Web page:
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Does your baby fuss and get cranky during or after feedings?

Does your baby fuss and get cranky during or after feedings?

Sep 04, 2022

Atmay Goradia

Does your baby fuss and get cranky during or after feedings? It’s likely because she's swallowed a bit of air with that milk, making her feel uncomfortably full. Burping your baby is an important feeding step and can help her feel better.

Try these burping tips and positions to bring up the air and make space for baby’s full meal.

How to burp your baby

Try following these steps to help burp your baby successfully:

    1. About halfway through feeding, position your baby on your shoulder, face-down on your lap or sitting up (more on that below). 
    2. Protect your clothes by always keeping a burp cloth or bib between your outfit and baby’s mouth.
    3. Give her a gentle pat or rub on the left side of her back, which is where your little one's stomach is located. This may get the burp up for most babies, but some need a slightly firmer hand.
    1. Why do I need to burp my baby?

      It’s important to burp baby at each feeding — even if she's sleeping. When your baby drinks, she can't help but swallow a little air along with her breast milk or formula. But having those air bubbles trapped in her tummy can make her feel uncomfortable and full before she's really finished eating. That’s why burping baby to bring up any excess air is such an important part of the feeding process.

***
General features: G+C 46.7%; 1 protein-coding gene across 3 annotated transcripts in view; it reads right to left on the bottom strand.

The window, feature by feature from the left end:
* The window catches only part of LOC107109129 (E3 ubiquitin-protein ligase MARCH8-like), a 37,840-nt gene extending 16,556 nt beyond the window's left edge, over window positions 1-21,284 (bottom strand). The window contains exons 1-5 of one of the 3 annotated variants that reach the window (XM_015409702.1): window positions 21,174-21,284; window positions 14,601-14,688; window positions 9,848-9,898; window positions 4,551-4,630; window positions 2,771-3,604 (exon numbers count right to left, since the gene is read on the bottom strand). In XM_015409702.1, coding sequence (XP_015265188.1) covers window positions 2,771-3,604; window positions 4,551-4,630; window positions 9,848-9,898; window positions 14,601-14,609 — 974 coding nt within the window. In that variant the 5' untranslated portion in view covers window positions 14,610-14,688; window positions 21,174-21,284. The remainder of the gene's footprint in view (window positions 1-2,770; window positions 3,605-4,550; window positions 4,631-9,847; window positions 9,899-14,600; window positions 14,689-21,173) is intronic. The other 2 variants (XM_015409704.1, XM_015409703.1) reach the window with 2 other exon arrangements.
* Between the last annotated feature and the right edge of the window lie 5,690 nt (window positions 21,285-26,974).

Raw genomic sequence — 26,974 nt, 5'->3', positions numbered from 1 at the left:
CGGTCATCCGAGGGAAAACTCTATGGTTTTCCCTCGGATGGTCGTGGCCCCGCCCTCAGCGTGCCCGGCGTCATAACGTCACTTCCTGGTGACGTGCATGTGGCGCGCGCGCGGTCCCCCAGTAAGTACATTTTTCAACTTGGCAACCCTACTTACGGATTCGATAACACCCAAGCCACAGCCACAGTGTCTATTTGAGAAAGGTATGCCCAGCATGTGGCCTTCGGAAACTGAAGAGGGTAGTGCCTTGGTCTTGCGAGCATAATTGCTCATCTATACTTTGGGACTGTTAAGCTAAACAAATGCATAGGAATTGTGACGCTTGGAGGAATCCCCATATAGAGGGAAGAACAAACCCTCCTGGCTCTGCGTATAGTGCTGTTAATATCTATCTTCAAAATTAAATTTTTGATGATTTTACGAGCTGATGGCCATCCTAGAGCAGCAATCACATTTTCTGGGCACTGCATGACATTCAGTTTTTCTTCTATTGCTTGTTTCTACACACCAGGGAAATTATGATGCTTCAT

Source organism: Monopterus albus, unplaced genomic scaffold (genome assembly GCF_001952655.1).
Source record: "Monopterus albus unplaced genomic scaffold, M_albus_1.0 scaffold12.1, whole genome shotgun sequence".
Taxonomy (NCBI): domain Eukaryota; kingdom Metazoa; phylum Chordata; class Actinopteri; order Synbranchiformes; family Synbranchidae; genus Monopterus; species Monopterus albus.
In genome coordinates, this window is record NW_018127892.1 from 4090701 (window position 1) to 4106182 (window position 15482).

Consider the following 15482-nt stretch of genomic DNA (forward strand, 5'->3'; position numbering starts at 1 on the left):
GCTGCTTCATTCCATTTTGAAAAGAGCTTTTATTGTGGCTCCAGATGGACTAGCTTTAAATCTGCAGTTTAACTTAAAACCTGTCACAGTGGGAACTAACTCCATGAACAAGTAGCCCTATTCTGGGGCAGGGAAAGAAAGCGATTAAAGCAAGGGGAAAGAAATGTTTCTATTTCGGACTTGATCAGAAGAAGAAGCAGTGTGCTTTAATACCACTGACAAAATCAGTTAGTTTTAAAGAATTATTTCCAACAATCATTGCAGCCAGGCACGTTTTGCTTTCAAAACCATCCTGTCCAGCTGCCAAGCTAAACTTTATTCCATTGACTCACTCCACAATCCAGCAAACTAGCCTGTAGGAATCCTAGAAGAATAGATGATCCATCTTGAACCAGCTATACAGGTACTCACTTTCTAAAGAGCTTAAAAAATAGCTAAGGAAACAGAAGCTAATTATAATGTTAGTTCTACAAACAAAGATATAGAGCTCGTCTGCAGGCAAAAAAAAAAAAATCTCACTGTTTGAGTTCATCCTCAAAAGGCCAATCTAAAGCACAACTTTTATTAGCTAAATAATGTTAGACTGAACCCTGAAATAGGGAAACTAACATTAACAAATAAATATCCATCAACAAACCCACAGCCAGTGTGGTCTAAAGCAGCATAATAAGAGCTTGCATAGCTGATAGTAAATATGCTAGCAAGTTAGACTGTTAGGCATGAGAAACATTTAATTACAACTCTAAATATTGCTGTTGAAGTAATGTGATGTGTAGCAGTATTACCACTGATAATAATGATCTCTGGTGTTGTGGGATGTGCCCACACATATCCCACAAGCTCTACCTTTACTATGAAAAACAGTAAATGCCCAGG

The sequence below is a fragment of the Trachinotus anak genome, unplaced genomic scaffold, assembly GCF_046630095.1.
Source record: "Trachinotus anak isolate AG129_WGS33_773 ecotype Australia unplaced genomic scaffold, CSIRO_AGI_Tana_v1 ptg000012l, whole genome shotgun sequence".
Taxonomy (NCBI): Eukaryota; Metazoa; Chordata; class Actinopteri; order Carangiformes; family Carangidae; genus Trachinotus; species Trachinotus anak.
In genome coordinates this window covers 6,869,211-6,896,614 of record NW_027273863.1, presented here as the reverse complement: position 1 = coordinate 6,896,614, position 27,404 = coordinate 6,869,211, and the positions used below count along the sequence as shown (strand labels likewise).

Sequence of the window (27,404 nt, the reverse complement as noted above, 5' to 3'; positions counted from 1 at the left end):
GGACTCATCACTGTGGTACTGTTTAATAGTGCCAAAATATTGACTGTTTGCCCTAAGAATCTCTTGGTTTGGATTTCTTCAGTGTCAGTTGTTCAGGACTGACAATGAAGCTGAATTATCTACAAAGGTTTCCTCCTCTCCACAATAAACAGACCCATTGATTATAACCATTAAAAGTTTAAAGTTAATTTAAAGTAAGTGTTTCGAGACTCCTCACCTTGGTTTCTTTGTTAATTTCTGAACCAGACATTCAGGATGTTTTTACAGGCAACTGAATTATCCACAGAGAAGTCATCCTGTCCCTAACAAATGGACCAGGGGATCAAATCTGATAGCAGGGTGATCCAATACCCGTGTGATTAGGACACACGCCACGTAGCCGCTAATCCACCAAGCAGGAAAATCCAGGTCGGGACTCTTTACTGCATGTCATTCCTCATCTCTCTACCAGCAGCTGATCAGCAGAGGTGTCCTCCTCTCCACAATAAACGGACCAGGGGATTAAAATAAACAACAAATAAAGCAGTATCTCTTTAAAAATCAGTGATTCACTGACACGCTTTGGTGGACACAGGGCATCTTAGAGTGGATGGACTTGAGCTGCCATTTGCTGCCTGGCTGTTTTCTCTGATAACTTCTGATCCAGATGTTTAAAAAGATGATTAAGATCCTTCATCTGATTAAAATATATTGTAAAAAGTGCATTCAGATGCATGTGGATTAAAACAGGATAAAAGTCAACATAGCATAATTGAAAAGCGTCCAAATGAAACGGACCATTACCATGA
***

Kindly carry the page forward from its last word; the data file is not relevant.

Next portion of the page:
If she's fussing during a feeding due to this discomfort, it'll also cause her to swallow more air — leading to more crankiness and possibly spitting up. If she starts protesting during a feeding, try burping baby right away to see if it’s an air bubble in her tummy that’s causing her distress.

    1. What are the best positions for burping baby? 

      There are three basic ways to burp a baby: on your shoulder, face-down on your lap or sitting up. It’s a good idea to try all three to see which gets the job done best for your little one.

      • On your shoulder: Hold your baby firmly against your shoulder. Support her bottom with one hand, and pat or rub her back with the other.
      • Face-down on your lap: Place your baby tummy-down across your lap (her stomach will be on one of your legs, her head on the other, turned sideways, with her head supported and slightly higher than her chest). With one hand securely holding baby, pat or rub her back with the other.
      • Sitting up: Hold your baby in a seated position on your lap, leaning slightly forward. Support baby’s head and chest with one arm while you pat or rub with the other.
      • Walking: Once your baby has good head control, you can try holding her upright in front of you, facing out, while you stand and walk. Put one hand under her bottom and the other arm across her tummy to apply light pressure. The motion may help give an additional release of any trapped air bubbles.
    • How often should I burp my baby? 

      How often you burp baby depends on how you’re feeding her:

      • When bottle-feeding, burp baby at least once, about halfway through feeding or after every 2 or 3 ounces, or more often if she seems fussy or is taking a long time.
      • When breastfeeding, burp when you switch from one breast to the other to make room for more milk. Keep in mind that a baby who’s swallowed air may stop eating and refuse to switch breasts simply because she feels uncomfortably full. Is your newborn managing only one breast at a time? Burp mid-feed on the same breast.

      What should I do if my baby doesn’t burp? 

      Some babies don’t swallow much air, and so they simply aren’t frequent burpers. Other babies pass gas enough that they don't need to burp with the same frequency as a typical infant. If your little one isn't a big burper, doesn’t seem to be unusually bothered by gas pains, it’s nothing to be concerned about